Why there is a “gender gap” with ASD identification and treatment?
About 1 in 68 children in the US are estimated to have autism spectrum disorder (ASD), recent statistics from the nation’s Center for Disease Control and Prevention (CDC) reveal. Quite interestingly, the CDC reports that ASD is approximately 4.5 times more prevalent among boys than girls. In addition, boys are referred for evaluation and are diagnosed in greater numbers than girls. This diagnosis also comes at an earlier age for boys. Is there a “gender gap” that overlooks girls and denies them the support and services they need?
In a BestPracticeAutism.com article, Lee A. Wilkinson, a licensed school psychologist and certified cognitive-behavioral therapist, discusses the common symptoms observed in those with ASD.
“[An] evaluation of psychiatric comorbidity in young adults with ASD revealed that 70% had experiences at lease one episode of major depression and 50% reported recurrent major depression, Although typical boys and girls show similar levels of depression in childhood, the risk for internalizing disorders in girls increase dramatically in adolescence.”
Wilkinson compared these findings to a study in the Journal of Autism and Developmental Disorders which compared typically developing boys and girls ages 8-18 to those with ASD. Below is a summary of the findings:
“The researchers found that boys and girls were similarly impaired as evidenced by comparable diagnostic and non-diagnostic ASD symptom scores. However, girls with ASD differed markedly from typical girls on symptom measures, indicating that girls with ASD differed from typical girls in terms of language and social abilities. Girls with ASD also appeared to be at greater risk for internalizing psychopathology than boys with ASD and typical girls. In adolescence, girls with ASD had significantly higher parent-reported internalizing scores than boys with ASD and typical girls. This suggests that being female and having a neurodevelopment disorder may result in an especially high risk of [depression] in the teen years.”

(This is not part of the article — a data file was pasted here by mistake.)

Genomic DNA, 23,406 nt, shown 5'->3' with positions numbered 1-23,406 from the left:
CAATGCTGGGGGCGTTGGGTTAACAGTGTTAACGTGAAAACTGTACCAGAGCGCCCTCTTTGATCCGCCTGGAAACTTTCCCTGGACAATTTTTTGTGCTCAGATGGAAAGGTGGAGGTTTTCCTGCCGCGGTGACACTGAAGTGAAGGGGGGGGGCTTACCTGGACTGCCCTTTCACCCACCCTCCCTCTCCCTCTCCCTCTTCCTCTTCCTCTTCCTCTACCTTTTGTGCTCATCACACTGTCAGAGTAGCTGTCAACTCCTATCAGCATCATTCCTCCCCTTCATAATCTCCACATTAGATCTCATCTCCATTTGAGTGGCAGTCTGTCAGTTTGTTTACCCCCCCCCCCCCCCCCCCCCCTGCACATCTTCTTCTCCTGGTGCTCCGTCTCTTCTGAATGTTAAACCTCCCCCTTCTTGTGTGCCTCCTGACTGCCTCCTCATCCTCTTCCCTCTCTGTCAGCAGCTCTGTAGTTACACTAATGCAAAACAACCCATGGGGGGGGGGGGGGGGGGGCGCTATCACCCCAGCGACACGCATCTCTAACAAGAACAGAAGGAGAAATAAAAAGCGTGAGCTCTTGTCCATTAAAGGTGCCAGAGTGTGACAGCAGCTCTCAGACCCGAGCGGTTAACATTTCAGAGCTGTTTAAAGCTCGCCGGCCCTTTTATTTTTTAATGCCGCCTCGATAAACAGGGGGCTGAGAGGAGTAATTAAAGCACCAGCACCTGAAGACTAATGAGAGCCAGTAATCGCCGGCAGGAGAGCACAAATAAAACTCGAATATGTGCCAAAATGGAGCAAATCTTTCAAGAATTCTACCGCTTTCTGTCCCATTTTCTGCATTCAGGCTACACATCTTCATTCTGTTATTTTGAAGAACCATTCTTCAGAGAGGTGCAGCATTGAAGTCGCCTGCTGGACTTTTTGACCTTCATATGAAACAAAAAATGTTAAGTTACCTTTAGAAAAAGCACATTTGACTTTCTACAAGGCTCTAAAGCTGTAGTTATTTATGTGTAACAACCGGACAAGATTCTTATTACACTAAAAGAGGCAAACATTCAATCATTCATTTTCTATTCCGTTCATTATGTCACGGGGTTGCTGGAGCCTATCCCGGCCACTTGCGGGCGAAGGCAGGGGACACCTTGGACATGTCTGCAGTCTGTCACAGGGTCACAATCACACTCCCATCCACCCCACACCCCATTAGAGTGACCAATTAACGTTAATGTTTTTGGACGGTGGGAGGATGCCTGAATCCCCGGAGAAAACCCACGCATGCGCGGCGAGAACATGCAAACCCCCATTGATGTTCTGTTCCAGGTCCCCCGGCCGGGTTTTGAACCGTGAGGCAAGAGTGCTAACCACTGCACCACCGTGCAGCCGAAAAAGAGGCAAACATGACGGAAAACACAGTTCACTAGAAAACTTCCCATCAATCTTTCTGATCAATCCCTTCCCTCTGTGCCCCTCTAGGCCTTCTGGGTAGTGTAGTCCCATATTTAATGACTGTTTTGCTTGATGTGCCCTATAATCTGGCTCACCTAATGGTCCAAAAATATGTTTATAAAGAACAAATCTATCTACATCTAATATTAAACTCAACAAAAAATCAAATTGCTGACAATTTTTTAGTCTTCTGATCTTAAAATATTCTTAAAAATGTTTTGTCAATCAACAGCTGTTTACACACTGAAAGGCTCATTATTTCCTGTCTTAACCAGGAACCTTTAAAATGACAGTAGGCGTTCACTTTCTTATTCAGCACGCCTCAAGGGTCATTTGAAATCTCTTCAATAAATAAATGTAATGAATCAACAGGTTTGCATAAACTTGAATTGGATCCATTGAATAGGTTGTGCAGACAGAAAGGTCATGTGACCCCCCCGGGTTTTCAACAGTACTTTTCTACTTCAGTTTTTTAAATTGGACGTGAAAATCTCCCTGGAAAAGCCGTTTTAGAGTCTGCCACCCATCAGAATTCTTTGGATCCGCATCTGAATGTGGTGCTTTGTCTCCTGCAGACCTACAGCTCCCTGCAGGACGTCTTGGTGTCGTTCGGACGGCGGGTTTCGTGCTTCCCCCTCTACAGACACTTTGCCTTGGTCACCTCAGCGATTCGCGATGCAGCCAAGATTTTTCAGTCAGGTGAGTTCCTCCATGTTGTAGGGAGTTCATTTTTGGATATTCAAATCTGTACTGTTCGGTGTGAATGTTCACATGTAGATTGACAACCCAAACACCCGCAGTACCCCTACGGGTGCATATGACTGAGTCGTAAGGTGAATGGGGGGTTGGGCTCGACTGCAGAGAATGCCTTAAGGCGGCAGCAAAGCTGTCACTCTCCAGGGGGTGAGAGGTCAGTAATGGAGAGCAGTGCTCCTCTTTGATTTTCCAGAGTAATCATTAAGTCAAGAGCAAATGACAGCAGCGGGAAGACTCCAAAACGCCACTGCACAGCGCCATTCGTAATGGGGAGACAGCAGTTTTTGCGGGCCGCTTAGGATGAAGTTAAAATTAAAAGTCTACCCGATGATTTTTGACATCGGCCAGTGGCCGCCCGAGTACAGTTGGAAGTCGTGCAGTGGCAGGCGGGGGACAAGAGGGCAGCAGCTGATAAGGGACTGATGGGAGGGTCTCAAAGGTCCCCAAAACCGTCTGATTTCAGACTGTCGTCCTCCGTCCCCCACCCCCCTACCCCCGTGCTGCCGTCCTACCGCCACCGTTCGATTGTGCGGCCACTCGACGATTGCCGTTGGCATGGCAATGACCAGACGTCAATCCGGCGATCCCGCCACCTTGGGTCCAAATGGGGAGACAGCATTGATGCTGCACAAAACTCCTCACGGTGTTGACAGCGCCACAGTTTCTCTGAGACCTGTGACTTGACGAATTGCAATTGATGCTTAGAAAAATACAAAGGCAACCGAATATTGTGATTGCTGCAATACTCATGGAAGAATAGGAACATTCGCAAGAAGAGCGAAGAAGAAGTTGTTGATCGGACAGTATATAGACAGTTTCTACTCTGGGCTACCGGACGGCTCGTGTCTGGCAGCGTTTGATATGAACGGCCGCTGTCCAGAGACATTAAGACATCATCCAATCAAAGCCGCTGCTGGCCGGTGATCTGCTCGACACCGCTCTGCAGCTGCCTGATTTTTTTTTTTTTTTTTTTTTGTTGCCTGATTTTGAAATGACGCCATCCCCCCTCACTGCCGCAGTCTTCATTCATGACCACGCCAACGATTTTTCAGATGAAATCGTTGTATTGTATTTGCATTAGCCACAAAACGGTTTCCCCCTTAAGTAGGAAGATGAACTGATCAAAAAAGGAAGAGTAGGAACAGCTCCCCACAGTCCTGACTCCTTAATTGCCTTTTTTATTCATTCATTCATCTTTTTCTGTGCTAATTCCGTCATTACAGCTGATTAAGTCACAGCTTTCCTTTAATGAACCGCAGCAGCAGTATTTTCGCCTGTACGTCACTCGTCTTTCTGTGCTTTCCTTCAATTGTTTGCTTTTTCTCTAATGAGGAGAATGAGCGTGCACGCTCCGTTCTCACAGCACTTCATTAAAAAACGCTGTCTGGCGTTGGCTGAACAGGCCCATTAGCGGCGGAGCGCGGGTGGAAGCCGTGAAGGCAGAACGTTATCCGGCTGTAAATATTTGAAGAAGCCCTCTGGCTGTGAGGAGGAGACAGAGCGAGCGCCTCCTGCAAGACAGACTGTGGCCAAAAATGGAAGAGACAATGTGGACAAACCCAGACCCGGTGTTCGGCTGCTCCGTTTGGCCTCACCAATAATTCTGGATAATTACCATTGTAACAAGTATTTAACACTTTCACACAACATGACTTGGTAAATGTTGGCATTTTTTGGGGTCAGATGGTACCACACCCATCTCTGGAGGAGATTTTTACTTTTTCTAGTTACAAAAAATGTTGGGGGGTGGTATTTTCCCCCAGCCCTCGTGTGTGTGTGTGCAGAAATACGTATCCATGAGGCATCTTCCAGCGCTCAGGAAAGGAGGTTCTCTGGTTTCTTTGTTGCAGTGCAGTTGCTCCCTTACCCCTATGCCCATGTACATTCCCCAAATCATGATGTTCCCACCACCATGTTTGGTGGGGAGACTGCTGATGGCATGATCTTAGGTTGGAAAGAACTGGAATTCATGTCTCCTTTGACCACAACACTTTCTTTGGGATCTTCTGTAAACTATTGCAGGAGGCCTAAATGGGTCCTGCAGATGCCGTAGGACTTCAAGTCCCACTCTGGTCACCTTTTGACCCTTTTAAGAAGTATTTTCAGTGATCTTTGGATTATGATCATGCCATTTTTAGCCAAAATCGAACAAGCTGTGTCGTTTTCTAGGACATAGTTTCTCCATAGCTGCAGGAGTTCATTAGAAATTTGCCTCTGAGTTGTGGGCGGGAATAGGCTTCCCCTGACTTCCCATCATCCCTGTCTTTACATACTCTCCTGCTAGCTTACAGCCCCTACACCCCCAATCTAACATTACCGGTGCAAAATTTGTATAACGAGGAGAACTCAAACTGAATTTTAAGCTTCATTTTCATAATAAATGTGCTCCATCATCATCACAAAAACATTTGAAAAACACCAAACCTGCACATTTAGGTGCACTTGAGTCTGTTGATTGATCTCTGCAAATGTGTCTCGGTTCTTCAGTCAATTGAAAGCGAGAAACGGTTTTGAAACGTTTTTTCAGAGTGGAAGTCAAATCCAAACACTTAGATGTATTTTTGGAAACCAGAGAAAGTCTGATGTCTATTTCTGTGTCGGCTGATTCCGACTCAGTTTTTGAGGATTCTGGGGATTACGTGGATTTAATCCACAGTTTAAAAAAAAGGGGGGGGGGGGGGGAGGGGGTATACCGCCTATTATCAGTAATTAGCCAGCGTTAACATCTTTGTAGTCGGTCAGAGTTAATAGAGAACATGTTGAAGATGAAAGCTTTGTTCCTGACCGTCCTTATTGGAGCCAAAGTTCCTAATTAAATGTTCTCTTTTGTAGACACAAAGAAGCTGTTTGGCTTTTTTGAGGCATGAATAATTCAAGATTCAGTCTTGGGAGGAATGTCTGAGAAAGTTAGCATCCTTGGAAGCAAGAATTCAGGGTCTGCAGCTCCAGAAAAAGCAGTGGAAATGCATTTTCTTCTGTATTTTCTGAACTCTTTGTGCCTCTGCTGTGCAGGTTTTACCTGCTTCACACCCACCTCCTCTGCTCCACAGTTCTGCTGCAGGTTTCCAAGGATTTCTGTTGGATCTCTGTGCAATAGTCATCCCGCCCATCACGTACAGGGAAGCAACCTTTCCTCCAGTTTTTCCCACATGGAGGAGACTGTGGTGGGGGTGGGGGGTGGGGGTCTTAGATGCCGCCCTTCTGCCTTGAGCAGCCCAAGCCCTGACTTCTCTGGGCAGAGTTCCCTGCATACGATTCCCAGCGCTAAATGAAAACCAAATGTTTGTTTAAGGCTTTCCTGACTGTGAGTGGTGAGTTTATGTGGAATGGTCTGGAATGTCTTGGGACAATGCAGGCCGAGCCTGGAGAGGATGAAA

According to Wilkinson, the reason girls on the spectrum are overlooked is gender specific. He claims that females socialize differently within a society and ASD symptoms may not reveal themselves in the way they do with males. For instance, females may be less aggressive than men and show almost no signs of their mental disorder.
“Gender role socialization is critical to understanding why girls with ASD might be under identified in the general population. Since females are socialized differently, ASD may not manifest in the same way as typical male behavioral pattern. For example, girls might not come to the attention of parents and teachers because of better coping mechanisms and the ability to ‘disappear’ in large groups. Girls on the higher end of the spectrum also have fewer special interests, better superficial social skills, better language and communication skills, and less hyperactivity and aggression than boys. Likewise, girls are more likely than boys to be guided and protected by same gender peers and to have special interests that appear to be more gender appropriate. These characteristics lessen the probability of a girl being identified as having impaired social skills, the core symptom of ASD.”
Unfortunately, another important factor is that clinicians and specialists do not differentiate between the two genders and their symptomatic distinction, primarily on account of little to no research in the field.
“As a result, parents, teachers, and clinicians may not observe the obvious characteristics associated with the male prototype of higher functioning ASD. Over reliance on the male model with regard to diagnostic criteria might also contribute to a gender “bias” and under diagnosis of girls. For example, clinical instruments tend to exclude symptoms and behaviors that may be more typical of females with autism spectrum disorders.”
Drawing from the research, Wilkinson emphasizes the importance of early diagnosis and better monitoring of girls’ behavior. In addition, he claims that this is a critical area for future research. Wilkinson recommends:
“In terms of treatment, cognitive-behavioral strategies have shown promise in addressing anxiety in higher-functioning children with ASD and might be adapted to address depression in this population. Interpersonal therapy techniques have also to be effective in treating typical adolescents with depression. Commonly used approaches include individual and group social skills training, providing experiences with typically developing peers, and peer-mediated social skills interventions, all targeting the core social and communication domains.”
While females are less likely to be identified as having ASD and are diagnosed later in life, they are likely facing the same, or more severe, mental and social challenges that are facing their male counterparts. Although girls are more likely to internalize their disorders making them harder to identify, it is still very important that girls be evaluated and provided appropriate treatment. As research progresses, the “gender gap” will shrink, helping more girls be evaluated for ASD and provided with the support they need.
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